“I think people are going to be sitting in a recession, and they’re not going to write a blank check to Ukraine,” he told Punchbowl News. “They just won’t do it.”

House Speaker Nancy Pelosi (D-Calif.), speaking Monday at an international summit on Russia’s aggression against Ukraine, downplayed the possibility that U.S. aid to Ukraine would end if Republicans take the House.

“I believe that the support for Ukraine and the people of Ukraine . . . will not stop,” Pelosi said, adding that “support for Ukraine is bipartisan, it is bicameral.”

But the liberals’ letter suggests pressure may now start coming from the left as well – albeit for different reasons – creating a political pincer movement that would make it harder for the president to blame opposition to his Ukraine policy solely on Republicans.

When asked how long the United States can be expected to pour billions into the war effort, Biden and his top aides frequently say, “as long as it takes.” But privately, U.S. officials say neither Russia nor Ukraine is capable of winning the war outright, suggesting a fundamental change in dynamic would be required if the conflict is to end in the foreseeable future.

For now, Biden’s aides have ruled out the idea of pushing or even nudging Ukraine to the negotiating table, saying it is a matter of principle that nations get to decide their own fate. They say they do not know what the end of the war looks like or when it might happen, insisting that it is up to Kyiv.

But a growing number of lawmakers and foreign policy experts are challenging that position, arguing that Russia will not take any negotiations seriously unless the United States is at the table, given its leadership of the West and its investment in Ukraine’s war effort.

“The risk of the strategy is it has no conception of an endgame,” said George Beebe, director of grand strategy at the Quincy Institute for Responsible Statecraft, adding, “It’s a recipe for continuing this war.” The Quincy Institute, which advocates for diplomatic solutions to international conflicts, is one of several groups that endorsed the liberal lawmakers’ letter after seeing an early version.

Behind the liberals’ concern is the reality that the war only seems to be escalating. Russia last month illegally annexed four Ukrainian territories, a move condemned by more than 140 countries at the United Nations. Putin has also repeatedly threatened to use nuclear weapons, prompting Biden to warn that the world faces the most serious “prospect of Armageddon in 60 years.”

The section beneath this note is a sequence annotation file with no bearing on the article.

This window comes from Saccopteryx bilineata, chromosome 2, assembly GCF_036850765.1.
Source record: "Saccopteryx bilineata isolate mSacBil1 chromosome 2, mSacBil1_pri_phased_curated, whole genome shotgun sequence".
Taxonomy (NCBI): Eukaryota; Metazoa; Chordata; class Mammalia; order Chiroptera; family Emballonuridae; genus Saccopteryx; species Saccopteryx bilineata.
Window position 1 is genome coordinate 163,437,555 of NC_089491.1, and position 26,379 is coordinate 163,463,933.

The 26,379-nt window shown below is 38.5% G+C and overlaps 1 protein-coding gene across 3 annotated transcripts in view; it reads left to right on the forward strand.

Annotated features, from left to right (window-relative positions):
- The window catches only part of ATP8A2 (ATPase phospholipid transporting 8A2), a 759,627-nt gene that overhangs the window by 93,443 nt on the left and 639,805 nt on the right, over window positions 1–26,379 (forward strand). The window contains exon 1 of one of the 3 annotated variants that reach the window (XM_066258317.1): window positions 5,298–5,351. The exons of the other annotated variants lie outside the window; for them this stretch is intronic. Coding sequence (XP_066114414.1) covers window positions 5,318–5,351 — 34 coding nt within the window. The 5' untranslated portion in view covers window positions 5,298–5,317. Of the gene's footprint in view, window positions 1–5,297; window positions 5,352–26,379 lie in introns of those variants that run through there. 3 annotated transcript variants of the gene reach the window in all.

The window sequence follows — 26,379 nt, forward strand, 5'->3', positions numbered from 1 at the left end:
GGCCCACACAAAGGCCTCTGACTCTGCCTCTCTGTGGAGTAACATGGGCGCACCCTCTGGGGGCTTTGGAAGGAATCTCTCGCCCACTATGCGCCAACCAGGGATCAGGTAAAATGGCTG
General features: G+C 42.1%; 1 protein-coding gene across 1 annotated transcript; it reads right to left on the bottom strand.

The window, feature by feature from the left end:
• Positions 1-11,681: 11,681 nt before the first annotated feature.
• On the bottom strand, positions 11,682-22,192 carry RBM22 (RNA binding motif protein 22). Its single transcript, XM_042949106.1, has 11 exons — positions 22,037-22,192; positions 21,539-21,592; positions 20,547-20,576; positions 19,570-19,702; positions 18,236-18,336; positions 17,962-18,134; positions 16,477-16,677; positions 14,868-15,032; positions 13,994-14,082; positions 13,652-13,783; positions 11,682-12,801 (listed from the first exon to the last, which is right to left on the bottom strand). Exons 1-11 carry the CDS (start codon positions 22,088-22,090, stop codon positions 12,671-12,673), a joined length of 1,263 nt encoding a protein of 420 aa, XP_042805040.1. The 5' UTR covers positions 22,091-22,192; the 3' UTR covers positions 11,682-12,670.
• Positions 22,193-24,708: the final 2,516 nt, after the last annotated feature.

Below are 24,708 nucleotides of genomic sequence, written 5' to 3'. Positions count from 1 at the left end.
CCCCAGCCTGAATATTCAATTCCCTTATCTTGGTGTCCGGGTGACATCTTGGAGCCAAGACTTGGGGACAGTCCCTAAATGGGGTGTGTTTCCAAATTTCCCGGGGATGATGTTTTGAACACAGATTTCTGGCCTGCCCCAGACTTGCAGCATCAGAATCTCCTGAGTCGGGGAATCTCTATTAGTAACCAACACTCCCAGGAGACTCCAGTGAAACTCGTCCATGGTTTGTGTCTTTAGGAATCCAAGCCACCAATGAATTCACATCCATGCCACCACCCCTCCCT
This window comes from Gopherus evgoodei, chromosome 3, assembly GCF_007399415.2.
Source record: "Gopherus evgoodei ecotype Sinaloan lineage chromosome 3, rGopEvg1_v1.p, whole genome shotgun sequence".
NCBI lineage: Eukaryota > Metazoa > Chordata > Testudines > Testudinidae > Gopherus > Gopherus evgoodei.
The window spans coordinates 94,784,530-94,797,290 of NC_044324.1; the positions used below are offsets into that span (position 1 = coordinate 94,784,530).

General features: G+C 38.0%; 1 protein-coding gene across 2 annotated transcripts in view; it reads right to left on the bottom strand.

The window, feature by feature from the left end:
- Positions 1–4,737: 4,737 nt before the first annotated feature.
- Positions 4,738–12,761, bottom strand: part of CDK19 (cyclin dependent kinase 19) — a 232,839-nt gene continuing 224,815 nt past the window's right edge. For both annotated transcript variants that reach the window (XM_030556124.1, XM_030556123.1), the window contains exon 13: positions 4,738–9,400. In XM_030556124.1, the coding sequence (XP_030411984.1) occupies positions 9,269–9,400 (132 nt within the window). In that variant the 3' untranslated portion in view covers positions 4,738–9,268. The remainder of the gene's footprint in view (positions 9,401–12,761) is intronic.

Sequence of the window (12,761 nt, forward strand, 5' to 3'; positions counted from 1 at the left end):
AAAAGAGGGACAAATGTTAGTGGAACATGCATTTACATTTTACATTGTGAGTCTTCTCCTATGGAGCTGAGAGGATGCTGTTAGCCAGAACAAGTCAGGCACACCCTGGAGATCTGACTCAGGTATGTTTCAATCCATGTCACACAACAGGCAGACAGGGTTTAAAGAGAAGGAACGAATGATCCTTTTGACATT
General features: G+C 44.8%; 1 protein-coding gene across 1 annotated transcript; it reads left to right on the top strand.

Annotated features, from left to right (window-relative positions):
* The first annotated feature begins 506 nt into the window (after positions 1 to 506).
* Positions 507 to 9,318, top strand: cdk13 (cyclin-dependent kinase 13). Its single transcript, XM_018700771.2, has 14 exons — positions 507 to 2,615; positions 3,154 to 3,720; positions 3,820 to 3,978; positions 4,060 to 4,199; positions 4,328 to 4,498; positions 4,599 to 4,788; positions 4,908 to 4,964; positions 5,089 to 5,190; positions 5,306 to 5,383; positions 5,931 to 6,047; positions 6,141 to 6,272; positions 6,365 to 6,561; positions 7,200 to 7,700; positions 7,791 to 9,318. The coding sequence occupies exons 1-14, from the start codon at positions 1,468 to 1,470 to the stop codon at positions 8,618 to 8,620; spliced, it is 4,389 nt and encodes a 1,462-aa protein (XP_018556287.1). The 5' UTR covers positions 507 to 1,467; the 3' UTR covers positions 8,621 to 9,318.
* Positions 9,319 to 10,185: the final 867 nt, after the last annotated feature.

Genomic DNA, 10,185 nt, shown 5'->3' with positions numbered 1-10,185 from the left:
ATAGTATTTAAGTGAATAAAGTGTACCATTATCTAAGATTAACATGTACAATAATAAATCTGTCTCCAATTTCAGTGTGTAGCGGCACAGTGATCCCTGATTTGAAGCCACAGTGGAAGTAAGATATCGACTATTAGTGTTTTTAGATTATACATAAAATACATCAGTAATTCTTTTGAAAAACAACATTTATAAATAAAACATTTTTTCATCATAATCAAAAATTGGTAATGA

“President Biden said quite accurately that if present trends continue, we could be headed toward the most dangerous crisis we’ve faced since the Cuban missile crisis. The question then is, what do we do about that?” said Beebe, who served as director of the CIA’s Russia analysis team and as special adviser to Vice President Dick Cheney. “Simply saying it’s up to Ukraine to decide is abdicating the responsibility America’s leaders have to safeguard the security in all of this.”

Congress so far has provided the White House with nearly all the money and weapons it has requested for Ukraine, but surveys suggest that public support for the war effort is softening. A Pew Research poll found that the share of Americans who are extremely or very concerned about a Ukrainian defeat fell from 55 percent in May to 38 percent in September.

Among Republicans and Republican-leaning independents, 32 percent say the United States is providing too much support for the war, up from 9 percent in March.

In all, the United States has authorized upward of $60 billion in aid to Ukraine. The Senate voted to finalize more than $40 billion in new military and humanitarian assistance in May, the largest investment in Ukraine thus far.

All Democrats in both chambers supported that package, but signs of a small but notable GOP dissent were evident, as 57 of 212 House Republicans and 11 of 50 Senate Republicans voted against the aid.

Richard Haass, president of the Council on Foreign Relations, said that neither Russian nor Ukrainian leaders are likely to agree to negotiated compromises right now. The United States has argued that Russia flagrantly violated the United Nations charter by invading its neighbor, which complicates any negotiations because it would put the burden on Washington to explain how any compromise respects the U.N. charter.

Still, Haass, who has held various high-level diplomatic positions in the U.S. government, said it is up to the United States to define what success could look like and to outline acceptable outcomes.

“One of the norms at stake is that territory is not to be acquired through the use of force. For those who favor the United States pushing for a deal, the burden is on them to explain how does the United States do that in a way that’s consistent with that principle,” Haass said. “At the end of the day, the United States cannot subcontract out its foreign policy to Ukraine or anybody else. We never do that.”

The letter’s signatories indicated that for now they will still support Ukraine aid packages, but it remains unclear whether that would continue if Biden does not soon pursue a diplomatic track.

“We agree with the administration’s perspective that it is not America’s place to pressure Ukraine’s government regarding sovereign decisions,” the letter says. “But as legislators responsible for the expenditure of tens of billions of U.S. taxpayer dollars in military assistance in the conflict, we believe such involvement in this war also creates a responsibility for the United States to seriously explore all possible avenues.”